Before the advent of satellite broadcasting that brushed aside the glorious era of the Nigerian television Authority (NTA), the privatisation of the broadcast industry by former Military President Ibrahim Badamasi Babangida opened up the space for competition as the private sector took the lead in broadening the frontiers of media development. Not only did Nigeria witness a decline in the quality of service delivery by these public agencies engaged in information dissemination, the emergence of private broadcast stations with higher quality services relegated the status of these public agencies to the background.
Presently, many Nigerians no longer rely on the NTA and other news platforms for news. Frustrated at the poor quality services of these public mediums, citizens now resort to foreign stations and private broadcast media and other outlets for news dissemination. This lack of confidence by the public information outlets has not been without consequences. Decrease in revenue generation and poor budgetary allocations by succeeding governments have led to the sorry state of these news stations and platforms.
In many instances, news provided by these information agencies have been confined to deliberate cover-ups in denial of the truth. In a modern world characterised by the advent of social media whose illumination has changed the dynamics of modern information system, these agencies have been lagging behind in terms of speed and content. Not only are these agencies characterised with outdated equipment and denigration of ethics, former ministers have in the past recruited non-professionals and deployed other unethical practices to manage some of these agencies.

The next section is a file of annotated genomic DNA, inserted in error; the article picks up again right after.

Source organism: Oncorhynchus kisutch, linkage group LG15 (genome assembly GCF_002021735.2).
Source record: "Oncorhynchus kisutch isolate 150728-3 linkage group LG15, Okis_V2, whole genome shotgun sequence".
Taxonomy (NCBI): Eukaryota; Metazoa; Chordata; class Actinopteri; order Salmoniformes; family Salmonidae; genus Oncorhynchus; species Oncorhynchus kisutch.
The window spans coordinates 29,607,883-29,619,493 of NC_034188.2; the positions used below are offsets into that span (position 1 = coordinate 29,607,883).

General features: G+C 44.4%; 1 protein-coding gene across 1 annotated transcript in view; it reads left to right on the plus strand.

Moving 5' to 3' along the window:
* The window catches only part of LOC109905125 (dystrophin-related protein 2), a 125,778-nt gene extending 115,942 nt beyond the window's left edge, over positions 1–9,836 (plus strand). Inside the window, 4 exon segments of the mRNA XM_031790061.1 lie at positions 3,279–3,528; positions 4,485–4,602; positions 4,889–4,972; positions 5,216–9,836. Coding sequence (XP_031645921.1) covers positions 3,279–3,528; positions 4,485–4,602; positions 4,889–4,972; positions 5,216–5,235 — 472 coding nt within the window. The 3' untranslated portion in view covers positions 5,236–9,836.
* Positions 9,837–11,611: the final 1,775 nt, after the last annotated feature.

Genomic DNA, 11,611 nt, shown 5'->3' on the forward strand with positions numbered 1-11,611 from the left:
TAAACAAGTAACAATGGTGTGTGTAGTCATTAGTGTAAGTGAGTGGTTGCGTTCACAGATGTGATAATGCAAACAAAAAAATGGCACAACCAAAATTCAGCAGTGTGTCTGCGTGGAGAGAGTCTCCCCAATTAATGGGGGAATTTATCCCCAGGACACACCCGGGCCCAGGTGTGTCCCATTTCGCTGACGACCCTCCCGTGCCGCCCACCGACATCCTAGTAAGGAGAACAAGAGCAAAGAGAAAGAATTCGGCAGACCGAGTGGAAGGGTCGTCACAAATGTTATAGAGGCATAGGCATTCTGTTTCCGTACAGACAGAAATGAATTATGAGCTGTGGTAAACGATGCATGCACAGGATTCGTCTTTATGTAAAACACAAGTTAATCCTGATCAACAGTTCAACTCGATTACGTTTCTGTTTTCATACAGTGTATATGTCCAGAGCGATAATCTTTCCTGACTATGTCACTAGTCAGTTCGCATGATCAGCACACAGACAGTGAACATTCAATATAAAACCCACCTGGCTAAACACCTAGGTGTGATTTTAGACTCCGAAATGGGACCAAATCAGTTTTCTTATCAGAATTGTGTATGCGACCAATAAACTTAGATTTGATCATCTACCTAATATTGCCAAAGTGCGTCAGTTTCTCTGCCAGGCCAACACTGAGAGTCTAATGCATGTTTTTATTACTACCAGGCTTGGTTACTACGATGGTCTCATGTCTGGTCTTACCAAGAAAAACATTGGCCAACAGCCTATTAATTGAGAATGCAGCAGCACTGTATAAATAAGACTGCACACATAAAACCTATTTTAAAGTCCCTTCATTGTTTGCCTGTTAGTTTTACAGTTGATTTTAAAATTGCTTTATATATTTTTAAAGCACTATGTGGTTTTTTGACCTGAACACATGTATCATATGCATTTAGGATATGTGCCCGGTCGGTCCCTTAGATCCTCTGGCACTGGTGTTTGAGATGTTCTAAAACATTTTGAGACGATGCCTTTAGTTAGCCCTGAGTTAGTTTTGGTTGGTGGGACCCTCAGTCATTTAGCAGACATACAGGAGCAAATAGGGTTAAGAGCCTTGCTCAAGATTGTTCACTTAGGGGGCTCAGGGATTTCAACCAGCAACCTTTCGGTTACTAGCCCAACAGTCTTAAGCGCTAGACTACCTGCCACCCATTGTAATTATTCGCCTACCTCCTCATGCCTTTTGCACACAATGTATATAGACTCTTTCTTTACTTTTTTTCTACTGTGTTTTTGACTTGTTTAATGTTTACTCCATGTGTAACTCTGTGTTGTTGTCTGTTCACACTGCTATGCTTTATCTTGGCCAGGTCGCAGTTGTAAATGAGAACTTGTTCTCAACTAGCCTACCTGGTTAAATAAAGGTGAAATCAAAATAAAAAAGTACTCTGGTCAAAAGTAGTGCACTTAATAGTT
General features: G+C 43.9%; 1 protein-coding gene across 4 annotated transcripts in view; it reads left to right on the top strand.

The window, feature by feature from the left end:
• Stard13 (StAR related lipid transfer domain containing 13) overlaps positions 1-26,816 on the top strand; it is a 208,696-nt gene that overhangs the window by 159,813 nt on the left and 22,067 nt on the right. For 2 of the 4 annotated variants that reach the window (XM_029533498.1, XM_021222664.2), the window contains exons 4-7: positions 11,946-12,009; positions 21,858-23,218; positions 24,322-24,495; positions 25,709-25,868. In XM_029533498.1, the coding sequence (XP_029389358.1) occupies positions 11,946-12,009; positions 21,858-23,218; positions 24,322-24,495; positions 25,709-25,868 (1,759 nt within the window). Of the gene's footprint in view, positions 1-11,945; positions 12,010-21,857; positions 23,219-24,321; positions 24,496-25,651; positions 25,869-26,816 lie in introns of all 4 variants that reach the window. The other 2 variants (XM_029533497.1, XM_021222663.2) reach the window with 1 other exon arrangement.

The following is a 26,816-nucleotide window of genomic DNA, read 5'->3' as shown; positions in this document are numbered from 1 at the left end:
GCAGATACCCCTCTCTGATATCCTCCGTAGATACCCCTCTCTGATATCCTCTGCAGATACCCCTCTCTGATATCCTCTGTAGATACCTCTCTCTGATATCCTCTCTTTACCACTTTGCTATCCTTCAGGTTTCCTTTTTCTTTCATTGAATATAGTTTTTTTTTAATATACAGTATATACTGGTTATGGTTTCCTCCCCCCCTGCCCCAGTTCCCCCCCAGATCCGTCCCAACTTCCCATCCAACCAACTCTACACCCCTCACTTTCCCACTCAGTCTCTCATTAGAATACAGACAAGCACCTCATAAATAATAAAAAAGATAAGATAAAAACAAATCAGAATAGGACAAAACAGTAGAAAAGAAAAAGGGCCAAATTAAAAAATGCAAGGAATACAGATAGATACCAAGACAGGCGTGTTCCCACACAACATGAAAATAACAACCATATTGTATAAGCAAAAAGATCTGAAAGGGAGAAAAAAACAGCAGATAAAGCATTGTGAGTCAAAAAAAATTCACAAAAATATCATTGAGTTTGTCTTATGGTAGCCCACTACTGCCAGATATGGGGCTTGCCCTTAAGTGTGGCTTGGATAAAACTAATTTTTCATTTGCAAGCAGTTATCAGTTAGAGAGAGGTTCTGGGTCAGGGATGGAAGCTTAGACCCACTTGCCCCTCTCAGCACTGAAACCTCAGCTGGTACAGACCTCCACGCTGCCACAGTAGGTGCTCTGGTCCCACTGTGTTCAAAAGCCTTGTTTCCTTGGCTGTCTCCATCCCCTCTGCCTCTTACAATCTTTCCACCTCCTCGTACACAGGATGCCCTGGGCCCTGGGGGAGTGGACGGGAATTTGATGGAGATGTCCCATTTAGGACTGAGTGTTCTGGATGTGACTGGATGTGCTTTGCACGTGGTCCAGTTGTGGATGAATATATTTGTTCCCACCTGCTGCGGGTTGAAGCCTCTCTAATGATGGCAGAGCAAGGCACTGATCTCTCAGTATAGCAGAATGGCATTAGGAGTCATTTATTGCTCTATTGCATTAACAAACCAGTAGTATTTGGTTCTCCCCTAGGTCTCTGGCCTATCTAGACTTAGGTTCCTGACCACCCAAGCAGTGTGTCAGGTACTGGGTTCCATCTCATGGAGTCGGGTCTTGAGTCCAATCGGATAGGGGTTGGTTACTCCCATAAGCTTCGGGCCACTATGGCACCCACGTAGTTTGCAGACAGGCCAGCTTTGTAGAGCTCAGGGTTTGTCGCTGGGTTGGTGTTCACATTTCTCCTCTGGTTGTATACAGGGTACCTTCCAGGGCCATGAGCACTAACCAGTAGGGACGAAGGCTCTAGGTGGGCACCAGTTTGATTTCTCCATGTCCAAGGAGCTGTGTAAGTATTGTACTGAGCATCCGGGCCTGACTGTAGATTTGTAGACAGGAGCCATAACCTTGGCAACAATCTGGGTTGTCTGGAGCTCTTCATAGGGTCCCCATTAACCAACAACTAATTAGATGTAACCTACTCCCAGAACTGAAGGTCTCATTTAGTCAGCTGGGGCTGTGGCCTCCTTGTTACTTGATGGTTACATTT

It is on record that the Nigerian Broadcasting Corporation (NBC) in times past have employed non-professionals to handle operations of the agency. Even when professionals are brought in, they are not allowed free hands to manage the corporation. More than getting professionals to man these agencies and ensure ethics are observed, the need for infrastructures cannot be overemphasised.
Can Malagi be different?
Many Nigerians are expressing hope that the new minister has the capacity to resuscitate public confidence in turning around the fortunes of public information management. Having been a key player of public information dissemination in the past 30 years or so, and coupled with the knowledge of public information management and its relevance in a democratic setting, Malagi is well positioned to turn around the uninspiring story of the public information management system for good.
While the nation’s information management is not solely hinged on profit, these agencies should be equipped effectively for global competition. We must avoid a situation where poor service delivery drives revenue to the private media platforms. A nation that treats its information management with levity is actively involved in encouraging her citizens to look for other avenues for information. It is even more worrisome, when people no longer have confidence in public bodies engaged in providing information.
During a visit to Nigeria, in 2000, former President of the United States of America, Mr. Jimmy Carter, advised then President Olusegun Obasanjo to always provide information to the media as that is the only recipe against falsehood by the opposition. The greater challenge facing Malagi is to obliterate the current trends that see public information management as simply hinged on backward-looking theory.
The new minister is well endowed with the competence to brighten the nation’s information highway by ensuring proactive and all-inclusive public information strategies for strengthening Nigeria’s democracy. He is not only a reporter; he is a successful media owner who is at home with the nuances of information dissemination. The cap perfectly fits him as someone who can transform our nation’s information organs for national development.